a simple command shortcut facility for linux and probably other unixen. Kinda like shell alias, but portable between all shells.


build and install the program using this command:

sudo zig build -Doptimize=ReleaseSafe --prefix /usr/local


The program can be invoked like this:

shortcut [-v|-h] shortcut args

However, the usual way is to create a shortcuts file, which is an executable file where the first line is a shebang line pointing to the shortcut program:

#!/usr/bin/env shortcut

and containing entries like this:

shortcut: expansion string

where shortcut is the name of the shortcut and expansion string is the actual command to execute. Then symlinks are created to this file whose name is the name of the shortcut to execute. See the Example section below.

If you want to debug your shortcuts, the shebang line should look like this:

#!/usr/bin/env -S shortcut -v

With this, the expansions of the shortcuts will be printed to stderr, before they are executed.

Command line flags

Shortcut execution

When executing a shortcut, the first line to match from the shortcuts file is used. The shortcut expansion string is split at the whitespace into separate tokens. The first token is the name of the command to execute, and the remaining tokens are the arguments. Any part of the expansion string can be enclosed in double quotes to form a single token, even if it contains spaces. So with

shotcut1: command with three arguments

command will have three arguments to the command, but with

shortcut2: command "with only a single argument"

it will have only one.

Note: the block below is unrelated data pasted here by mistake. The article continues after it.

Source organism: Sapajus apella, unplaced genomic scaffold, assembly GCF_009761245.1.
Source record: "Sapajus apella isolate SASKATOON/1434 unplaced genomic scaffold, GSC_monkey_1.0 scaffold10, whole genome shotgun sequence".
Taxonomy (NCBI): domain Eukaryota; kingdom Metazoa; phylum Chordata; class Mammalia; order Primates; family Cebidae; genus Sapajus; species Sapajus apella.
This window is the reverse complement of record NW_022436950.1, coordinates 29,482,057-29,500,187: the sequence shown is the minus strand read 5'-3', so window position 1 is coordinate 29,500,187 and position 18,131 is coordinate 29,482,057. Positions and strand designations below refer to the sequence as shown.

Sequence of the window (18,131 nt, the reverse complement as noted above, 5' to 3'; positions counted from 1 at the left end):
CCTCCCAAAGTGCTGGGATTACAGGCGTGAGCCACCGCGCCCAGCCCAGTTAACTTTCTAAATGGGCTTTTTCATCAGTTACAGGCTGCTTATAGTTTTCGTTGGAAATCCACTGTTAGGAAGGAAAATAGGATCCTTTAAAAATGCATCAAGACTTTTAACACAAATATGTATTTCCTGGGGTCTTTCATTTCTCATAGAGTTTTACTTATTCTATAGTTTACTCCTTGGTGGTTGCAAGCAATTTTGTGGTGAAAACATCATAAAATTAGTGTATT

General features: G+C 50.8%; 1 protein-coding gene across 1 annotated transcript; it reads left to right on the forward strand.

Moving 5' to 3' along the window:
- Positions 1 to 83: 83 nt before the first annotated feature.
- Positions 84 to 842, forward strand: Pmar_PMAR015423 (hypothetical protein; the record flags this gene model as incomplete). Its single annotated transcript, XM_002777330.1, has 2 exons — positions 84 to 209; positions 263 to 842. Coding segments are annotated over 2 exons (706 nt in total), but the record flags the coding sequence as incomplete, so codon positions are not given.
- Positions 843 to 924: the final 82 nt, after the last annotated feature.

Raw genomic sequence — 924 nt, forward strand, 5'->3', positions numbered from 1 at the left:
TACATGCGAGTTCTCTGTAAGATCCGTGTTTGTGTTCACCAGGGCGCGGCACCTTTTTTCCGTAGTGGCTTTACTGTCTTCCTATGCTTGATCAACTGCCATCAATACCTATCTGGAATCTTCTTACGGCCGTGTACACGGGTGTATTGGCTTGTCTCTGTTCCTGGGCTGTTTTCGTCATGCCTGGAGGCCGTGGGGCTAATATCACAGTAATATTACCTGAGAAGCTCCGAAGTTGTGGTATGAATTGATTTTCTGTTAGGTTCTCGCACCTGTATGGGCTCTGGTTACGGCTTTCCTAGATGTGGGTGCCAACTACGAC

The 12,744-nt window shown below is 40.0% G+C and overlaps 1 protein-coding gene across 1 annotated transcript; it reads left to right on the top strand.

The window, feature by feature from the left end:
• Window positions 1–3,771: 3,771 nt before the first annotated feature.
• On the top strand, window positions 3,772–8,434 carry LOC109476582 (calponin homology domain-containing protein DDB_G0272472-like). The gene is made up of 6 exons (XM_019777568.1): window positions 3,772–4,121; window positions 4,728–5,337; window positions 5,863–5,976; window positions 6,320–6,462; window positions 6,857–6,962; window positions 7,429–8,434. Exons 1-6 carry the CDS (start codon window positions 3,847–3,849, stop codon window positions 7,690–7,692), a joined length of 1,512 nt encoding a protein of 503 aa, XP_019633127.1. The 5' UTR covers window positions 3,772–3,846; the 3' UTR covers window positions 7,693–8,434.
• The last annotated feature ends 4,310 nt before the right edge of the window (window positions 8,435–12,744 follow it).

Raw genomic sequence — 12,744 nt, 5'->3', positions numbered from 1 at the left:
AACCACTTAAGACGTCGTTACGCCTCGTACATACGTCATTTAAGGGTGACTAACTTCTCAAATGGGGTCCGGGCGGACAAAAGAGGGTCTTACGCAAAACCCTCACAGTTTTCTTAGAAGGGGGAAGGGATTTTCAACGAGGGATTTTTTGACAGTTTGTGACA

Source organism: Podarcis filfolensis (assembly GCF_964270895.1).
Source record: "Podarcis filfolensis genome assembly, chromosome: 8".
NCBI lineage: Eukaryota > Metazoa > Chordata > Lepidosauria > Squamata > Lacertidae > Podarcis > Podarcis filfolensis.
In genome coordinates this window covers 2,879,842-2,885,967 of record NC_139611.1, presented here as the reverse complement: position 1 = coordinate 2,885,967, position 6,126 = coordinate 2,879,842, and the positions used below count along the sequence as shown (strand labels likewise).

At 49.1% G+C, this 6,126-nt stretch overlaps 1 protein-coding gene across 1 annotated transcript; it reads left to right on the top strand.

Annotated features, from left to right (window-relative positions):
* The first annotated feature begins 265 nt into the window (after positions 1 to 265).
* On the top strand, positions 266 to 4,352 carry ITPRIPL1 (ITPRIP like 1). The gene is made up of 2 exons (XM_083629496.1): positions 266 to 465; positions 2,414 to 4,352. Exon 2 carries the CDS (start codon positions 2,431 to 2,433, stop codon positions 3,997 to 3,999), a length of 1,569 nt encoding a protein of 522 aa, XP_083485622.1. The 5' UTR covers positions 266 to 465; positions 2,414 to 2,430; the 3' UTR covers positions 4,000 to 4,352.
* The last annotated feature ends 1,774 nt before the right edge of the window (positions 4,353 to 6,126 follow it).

The expansion string may contain references to parameters or environment parameters, which will be evaluated before the execution of the command. See below for more on this.

The result of this process will then be executed by the operating system as one command.

Environment variables

Environment variables in shortcut expansions can be specified in 3 forms:

The second form us useful if he variable is directly adjacent to something that would look like a continuation of the variable name, for example something like

somecut: echo ${VAR}_suffix
Undefined variables without a default value specified will be replaced by an empty string, and a warning will be given about this. If you don’t want a warning, you can specify an empty default value as in ${VAR }.

Shortcut arguments

Shortcuts can have arguments, to which you can refer like so:

As can be seen here, only arguments 1-9 can be referred to explicitly, but the $* forms will expand to all arguments, regardless of how many there are.

The $n and ${n} forms work like the corresponding environment variable expansions, though the need for the second form is only for readability, as argument references may only ever have a single digit anyway. However, the $* forms must always be a separate token.

ex1: echo this is fine: $*
ex2: echo in the middle $*3 is also fine
ex3: echo "in a string is not fine $*"
ex4: echo directly adjacent$* to something $*else is also not fine
ex5: echo quoting "$*2" is fine as long as it is alone within the quotes
Unset arguments without a default value specified will be replaced by an empty string, and a warning will be given about this. If you don’t want a warning, you can specify an empty default value as in ${1 }. However, any of the $* forms being empty is never considered being unset.


The shortcut file looks like this:

#!/usr/bin/env shortcut

Every line that does not start with a name followed by a colon is
ignored and thus treated as a comment.

# This means that you can choose any comment marker you like, or even
# leave it our completely

# a simple alias for ls -l
ll: ls -lh $*

# use zig as cc replacement
cc: zig cc $*

# swap the order of the first 2 arguments, and keep the rest as is. If
# only one argument was given, echo that.
revert: echo ${2|} $1 $*3

Then, within your PATH, create symbolic links to that file with the names ll, cc and revert, which will invoke the respective shortcuts.